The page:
How many Scots words do you use in everyday conversation?
One area of your vocabulary is stuffed with Scots words. It is when you refer to geographical features. I don’t mean academic terms like isthmus or plateau, I mean words like burn, glen, or strath. People who aren’t Scottish rarely use such words. And there are lots of them: inch, craig, neuk, heugh, rhin, law, loch, muir, and more.
The weather also gives words that only we Scots use: haar, snell, nippit, gloaming, spitters, smirr, and everyone’s favourite Scots word, dreich.
I like these words. They are highly expressive. Haar isn’t just mist. A snell wind bites harder than a cold wind.
I enjoy using these words. They enrich my writing.
You might hear a few of them spoken this evening if you are attending the Scots Language Awards at Dundee’s Gardyne Theatre. The awards are a wonderful thing. I admire the study of language.
But I have an argument to bring up.
I have purposefully used the first half of this column to celebrate Scots words – and pointed out that I use them, we all use them. As you read on I will thole no accusation that I hold Scots words in anything but the highest regard.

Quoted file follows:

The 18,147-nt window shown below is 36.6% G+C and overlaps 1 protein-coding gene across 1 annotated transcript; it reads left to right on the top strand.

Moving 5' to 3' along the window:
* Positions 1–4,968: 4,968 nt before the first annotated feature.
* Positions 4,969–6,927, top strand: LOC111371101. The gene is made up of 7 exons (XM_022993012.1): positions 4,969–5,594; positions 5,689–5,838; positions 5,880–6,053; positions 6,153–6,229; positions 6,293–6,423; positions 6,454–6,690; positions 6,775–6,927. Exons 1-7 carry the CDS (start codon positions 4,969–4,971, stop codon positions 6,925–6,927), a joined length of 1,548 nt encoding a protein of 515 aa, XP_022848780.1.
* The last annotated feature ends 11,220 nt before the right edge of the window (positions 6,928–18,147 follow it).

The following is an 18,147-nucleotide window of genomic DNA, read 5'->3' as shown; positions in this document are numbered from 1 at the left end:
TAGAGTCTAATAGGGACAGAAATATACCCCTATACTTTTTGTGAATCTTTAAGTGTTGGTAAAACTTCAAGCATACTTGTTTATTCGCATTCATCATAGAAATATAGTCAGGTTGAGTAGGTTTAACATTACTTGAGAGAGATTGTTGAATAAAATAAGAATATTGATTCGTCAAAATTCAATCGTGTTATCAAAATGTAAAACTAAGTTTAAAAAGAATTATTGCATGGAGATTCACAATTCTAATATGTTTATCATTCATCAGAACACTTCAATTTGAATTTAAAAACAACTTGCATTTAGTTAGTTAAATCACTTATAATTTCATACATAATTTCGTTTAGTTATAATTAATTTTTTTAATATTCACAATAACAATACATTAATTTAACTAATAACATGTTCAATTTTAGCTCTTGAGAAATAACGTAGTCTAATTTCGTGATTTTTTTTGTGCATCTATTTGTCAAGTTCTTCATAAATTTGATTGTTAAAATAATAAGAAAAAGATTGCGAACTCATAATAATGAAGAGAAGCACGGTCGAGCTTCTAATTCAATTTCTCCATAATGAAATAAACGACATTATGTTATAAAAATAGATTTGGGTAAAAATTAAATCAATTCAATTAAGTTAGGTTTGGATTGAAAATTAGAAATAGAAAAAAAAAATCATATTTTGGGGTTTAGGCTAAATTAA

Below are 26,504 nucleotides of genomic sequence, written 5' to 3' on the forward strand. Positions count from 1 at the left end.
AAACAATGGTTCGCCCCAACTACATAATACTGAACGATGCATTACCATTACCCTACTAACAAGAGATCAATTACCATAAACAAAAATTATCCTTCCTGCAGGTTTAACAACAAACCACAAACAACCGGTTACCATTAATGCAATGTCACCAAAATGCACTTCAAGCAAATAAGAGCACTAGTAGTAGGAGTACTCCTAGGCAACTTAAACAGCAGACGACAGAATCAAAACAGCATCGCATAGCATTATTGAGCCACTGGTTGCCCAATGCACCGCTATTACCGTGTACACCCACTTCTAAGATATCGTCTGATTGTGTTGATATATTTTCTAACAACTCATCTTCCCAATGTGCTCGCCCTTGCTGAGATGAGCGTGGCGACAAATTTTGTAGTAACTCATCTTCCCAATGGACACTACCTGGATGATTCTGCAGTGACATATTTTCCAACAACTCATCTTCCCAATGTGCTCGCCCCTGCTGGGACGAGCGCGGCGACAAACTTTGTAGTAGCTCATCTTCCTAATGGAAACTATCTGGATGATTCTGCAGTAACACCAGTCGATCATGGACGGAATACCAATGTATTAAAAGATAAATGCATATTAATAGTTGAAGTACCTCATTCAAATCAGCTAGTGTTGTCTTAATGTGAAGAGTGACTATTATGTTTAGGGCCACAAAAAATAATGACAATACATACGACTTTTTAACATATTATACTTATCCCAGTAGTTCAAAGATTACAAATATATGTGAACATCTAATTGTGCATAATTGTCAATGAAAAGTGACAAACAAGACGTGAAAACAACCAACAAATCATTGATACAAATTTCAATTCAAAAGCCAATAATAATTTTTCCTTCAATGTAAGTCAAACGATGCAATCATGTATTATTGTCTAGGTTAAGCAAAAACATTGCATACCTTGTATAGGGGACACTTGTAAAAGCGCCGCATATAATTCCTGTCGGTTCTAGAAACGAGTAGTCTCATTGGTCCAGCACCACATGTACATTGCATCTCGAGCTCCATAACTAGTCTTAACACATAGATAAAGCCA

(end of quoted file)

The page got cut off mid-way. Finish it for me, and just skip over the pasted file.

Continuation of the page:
My passion is for written English. I could hardly say otherwise, it is the discipline I have worked with and studied throughout a 42-year career in newspapers.
I scatter Scots words throughout my writing, but I don’t use Scots all the time. And I don’t like articles, stories, or books written solely in Scots. I find such things hard to follow.
There is a lack of precision. Spellings, for instance. My Concise Scots Dictionary gives ceetie, cite and cete as Scots for “city”. Which is correct? For “paper” the alternatives are: peyper, pipper, pepper, peper, paiper, and peaper.
Sometimes spellings change depending upon location. “I” can be Ah if written by a Glaswegian, but Eh to a Dundonian. I know Scots scholars have divergent opinions on the apologetic apostrophe. They argue over whether a (all) should be a’. Or whether wi (with) is wi’.
These ambiguities can obscure meaning.
I make a clear distinction, I hope you notice, between the spoken and written word. This lies at the heart of how I feel about Scots.
I don’t mind what sort of accent you use when talking. Use and pronounce words as you see fit. Call a ball a ba, say eh eh um for yes I am. Your accent is part of your character and identity. Be proud of the way you speak and tolerant of how others speak.
But when writing, we should all use standard English. It belongs to everyone on this island and is easily understood by everyone.
Getting your meaning across in a clear, precise, unambiguous way is the essence of good writing. It is more difficult to achieve wide understanding if you are writing in Scots.
Word of the week
A youth or boy. EG: “I’m just a callant whose intentions are good. Oh Lord, please don’t let me be misunderstood”.
Read the latest Oh my word! every Saturday in The Courier. Contact me at firstname.lastname@example.org